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Manatee Festival

Nature's business

[Times photo: Ron Thompson]
Snorklers caress a young manatee in Kings Bay. There has been some debate over whether such contact might be harmful to the animals.

By BARBARA BEHRENDT, Times Staff Writer
© St. Petersburg Times
published January 10, 2003

Protecting the sea cows has been profitable for Citrus County because of the tourists who come to see the gentle mammals.

CRYSTAL RIVER -- Use the term "manatee season" anywhere else and it might conjure images of hunting.

But in Citrus County, where the manatee wintering season has for more than two decades included closed sanctuaries and strict speed zones for watercraft, manatee season is when the popular marine mammals show up in force and attract tourists with plump wallets.

For the past year, communities throughout Florida have erupted in emotional battles concerning boating restrictions designed to protect manatees. The battles are similar to those fought locally years ago and won by manatee protection agencies.

Although manatees in Citrus waters still die from collisions with boats -- there were three such deaths in 2002 through November -- even with the area's growing manatee population, the mortality numbers are far lower than elsewhere in the state.

Manatee advocates argue that the trend is no coincidence.

Citrus has done what was necessary to protect its cash sea cow, enacting the state's first manatee protection plan in 1991 and establishing sanctuaries and speed zones to keep the creatures safe long before recent lawsuits forced the issue elsewhere.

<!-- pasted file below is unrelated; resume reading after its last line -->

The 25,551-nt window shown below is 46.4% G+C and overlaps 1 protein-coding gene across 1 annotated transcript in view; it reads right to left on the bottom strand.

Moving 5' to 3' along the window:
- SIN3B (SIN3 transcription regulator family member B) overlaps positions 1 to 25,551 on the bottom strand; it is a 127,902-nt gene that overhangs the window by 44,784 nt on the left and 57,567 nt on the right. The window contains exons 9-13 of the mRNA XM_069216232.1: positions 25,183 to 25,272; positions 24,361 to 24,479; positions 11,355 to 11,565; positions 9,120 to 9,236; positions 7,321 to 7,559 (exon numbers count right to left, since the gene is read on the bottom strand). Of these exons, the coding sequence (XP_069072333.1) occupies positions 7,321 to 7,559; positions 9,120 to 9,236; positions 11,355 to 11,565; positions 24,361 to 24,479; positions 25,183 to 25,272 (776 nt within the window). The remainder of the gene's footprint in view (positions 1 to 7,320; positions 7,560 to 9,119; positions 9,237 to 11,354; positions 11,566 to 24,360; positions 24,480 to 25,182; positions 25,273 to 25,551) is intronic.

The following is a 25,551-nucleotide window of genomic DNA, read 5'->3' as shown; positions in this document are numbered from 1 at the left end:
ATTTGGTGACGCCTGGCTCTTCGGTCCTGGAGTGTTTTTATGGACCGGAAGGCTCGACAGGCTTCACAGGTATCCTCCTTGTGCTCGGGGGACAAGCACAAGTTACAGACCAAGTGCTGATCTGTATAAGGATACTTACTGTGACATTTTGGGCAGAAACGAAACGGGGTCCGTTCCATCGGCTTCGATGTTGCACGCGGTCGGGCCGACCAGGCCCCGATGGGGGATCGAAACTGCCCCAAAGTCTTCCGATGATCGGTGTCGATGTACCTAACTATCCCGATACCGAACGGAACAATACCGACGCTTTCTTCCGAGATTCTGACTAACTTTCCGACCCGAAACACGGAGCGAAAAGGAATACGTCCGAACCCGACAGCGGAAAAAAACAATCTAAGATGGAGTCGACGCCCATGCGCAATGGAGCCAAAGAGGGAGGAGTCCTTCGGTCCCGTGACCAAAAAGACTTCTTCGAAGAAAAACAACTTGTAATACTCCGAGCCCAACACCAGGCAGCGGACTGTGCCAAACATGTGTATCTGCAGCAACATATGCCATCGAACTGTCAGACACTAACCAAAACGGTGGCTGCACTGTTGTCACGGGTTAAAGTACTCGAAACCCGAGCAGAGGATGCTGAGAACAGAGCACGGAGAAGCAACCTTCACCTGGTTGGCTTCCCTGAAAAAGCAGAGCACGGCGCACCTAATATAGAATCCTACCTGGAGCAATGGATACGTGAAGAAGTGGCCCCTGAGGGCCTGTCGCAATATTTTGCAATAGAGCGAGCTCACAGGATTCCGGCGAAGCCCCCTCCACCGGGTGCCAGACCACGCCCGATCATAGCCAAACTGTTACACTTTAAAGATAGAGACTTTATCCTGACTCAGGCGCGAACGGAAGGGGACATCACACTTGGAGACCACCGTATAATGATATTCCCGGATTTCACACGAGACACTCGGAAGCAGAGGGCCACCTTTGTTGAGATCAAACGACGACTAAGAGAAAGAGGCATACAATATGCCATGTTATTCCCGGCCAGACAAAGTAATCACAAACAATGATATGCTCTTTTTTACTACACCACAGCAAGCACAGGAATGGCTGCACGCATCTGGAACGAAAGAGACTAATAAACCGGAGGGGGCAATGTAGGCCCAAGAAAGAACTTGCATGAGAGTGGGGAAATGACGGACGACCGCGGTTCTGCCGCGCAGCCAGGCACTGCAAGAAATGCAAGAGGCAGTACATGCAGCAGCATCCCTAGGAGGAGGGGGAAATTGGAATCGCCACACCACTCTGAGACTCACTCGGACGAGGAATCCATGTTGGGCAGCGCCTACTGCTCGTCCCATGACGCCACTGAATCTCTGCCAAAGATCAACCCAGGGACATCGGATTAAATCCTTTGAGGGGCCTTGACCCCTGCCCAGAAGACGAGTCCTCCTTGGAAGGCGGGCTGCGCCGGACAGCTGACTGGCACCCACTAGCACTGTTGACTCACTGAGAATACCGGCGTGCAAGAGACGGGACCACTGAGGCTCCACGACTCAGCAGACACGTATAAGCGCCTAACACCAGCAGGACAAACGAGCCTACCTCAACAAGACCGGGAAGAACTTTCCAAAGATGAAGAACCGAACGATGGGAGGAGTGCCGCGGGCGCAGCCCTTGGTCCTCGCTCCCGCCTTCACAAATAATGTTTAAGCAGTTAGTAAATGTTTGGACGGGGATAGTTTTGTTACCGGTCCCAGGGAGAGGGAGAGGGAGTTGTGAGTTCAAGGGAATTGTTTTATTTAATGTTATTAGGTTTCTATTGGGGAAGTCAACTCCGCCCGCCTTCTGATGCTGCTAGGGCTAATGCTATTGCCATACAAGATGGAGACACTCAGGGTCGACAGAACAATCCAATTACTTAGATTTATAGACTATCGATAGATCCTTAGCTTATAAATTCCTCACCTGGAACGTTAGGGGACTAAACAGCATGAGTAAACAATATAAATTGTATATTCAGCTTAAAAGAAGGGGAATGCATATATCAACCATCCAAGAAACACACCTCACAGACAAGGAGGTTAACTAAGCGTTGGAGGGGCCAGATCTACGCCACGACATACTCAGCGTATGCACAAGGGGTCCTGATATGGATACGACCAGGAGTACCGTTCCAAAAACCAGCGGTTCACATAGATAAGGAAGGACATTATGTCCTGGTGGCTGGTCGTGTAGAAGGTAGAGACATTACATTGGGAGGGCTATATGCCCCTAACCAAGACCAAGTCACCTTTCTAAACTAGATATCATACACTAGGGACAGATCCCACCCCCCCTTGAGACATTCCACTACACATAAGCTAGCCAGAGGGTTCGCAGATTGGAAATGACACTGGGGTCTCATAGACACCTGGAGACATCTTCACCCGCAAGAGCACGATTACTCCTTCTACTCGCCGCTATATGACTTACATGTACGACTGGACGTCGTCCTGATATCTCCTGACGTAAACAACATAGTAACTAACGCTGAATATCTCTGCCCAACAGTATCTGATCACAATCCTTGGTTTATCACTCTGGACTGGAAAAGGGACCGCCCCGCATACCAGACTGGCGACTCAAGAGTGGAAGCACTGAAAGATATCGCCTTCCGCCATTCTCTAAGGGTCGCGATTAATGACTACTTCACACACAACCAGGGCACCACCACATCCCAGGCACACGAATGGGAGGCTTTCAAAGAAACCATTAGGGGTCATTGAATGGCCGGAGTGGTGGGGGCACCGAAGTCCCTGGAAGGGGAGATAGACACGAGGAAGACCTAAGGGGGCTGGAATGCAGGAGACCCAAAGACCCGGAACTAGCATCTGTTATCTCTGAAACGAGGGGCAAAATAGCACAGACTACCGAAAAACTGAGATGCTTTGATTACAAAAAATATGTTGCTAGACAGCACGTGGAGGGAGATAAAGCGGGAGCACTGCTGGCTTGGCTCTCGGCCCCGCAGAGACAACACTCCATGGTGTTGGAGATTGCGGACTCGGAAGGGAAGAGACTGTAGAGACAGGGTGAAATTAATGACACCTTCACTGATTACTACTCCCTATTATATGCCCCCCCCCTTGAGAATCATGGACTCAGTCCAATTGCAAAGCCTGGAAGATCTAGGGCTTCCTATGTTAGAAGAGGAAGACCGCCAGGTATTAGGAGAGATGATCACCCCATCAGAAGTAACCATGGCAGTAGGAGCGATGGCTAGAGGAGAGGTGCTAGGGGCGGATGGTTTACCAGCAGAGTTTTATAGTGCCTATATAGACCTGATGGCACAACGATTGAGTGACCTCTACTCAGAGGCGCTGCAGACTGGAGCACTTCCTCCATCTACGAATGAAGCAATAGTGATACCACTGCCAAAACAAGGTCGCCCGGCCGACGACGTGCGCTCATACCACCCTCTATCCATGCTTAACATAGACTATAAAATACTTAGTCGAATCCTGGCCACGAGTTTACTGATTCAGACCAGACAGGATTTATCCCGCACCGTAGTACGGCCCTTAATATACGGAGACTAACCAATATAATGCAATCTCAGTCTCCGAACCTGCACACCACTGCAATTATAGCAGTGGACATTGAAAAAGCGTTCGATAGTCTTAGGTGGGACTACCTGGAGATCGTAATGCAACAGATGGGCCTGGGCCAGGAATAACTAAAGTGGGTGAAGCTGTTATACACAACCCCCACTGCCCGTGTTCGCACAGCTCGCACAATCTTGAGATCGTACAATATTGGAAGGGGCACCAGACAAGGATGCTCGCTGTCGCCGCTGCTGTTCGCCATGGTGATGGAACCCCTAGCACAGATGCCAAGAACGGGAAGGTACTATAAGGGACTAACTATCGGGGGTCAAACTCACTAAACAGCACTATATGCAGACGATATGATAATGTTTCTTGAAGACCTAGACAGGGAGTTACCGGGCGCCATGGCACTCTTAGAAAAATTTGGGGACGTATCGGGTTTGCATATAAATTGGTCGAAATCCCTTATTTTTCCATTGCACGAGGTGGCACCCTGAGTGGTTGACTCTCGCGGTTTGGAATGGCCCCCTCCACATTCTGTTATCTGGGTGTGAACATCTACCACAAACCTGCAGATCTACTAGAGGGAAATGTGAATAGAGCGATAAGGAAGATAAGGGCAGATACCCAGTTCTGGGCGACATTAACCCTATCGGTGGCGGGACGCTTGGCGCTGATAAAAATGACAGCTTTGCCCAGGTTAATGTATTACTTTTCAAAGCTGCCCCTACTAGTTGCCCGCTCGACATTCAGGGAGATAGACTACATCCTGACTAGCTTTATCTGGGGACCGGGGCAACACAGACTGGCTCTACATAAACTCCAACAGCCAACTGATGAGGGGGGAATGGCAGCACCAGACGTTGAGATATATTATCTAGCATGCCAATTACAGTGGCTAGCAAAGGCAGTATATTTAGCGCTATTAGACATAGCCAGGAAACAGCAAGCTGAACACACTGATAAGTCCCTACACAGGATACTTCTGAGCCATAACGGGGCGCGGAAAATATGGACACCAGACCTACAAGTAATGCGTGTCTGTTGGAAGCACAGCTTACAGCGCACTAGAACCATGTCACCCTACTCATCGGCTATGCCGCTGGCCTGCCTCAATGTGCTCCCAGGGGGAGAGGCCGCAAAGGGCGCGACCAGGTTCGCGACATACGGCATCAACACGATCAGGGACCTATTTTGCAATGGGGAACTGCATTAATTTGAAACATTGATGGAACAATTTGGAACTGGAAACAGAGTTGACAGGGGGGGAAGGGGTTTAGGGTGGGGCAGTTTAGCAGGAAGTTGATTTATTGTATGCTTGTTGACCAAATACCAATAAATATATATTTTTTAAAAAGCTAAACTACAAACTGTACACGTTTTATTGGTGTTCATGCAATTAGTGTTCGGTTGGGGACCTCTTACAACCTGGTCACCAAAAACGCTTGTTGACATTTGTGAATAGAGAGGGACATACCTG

Those lawsuits were filed by a coalition of environmental groups led by the Save the Manatee Club. The legal action was designed to push state and federal agencies to enact similar kinds of protections in parts of Florida where more manatees die from boat strikes.

But the legal actions have prompted one unexpected side effect: They have created a polarization of opinions on the gentle herbivore and its status as an endangered animal.

In some parts of the state, the lack of regulations has threatened the approval of future docks and seawalls, igniting strong opposition to new rules and cries that property rights and the right to use the waterways are being threatened.

Boating and marine industry officials point to state aerial survey information that shows increasing manatee counts in parts of Florida. This, they said, is evidence that ever-growing watercraft mortality numbers for manatees were a natural outgrowth of an increasing population, not the result of too-lax rules governing human interaction with manatees.

These interests are pushing governmental agencies to review the manatee's protective status.

Manatee advocates say the mammals still need protective status as a growing number of boaters crowd Florida's waterways.
Helen Spivey, co-chairman of the Save the Manatee Club, says businesses such as dive shops and fishing guides have flourished locally since the sanctuaries were created.

"It's been a bad year, and we're just not getting the message out that manatees have to have a place to live or they are not going to survive," said Helen Spivey, co-chairman of the Save the Manatee Club and a longtime Crystal River resident. "If they can't have habitat, they won't make it."

She said her own back yard, Kings Bay and the Crystal River, offers prime examples of why the arguments made against restrictions don't hold up.

She was at the hearings when the original sanctuaries were proposed and when expanded sanctuaries grew from another lawsuit years later.

The arguments then were similar: Businesses and boaters would suffer and lose rights. But Spivey said that hasn't been the case at all.

"The businesses are thriving. The dive shops are thriving. The fishing guides are thriving," she said. "Go out on Kings Bay in the winter and you'll see it's full of rented canoes and rented kayaks and happy people."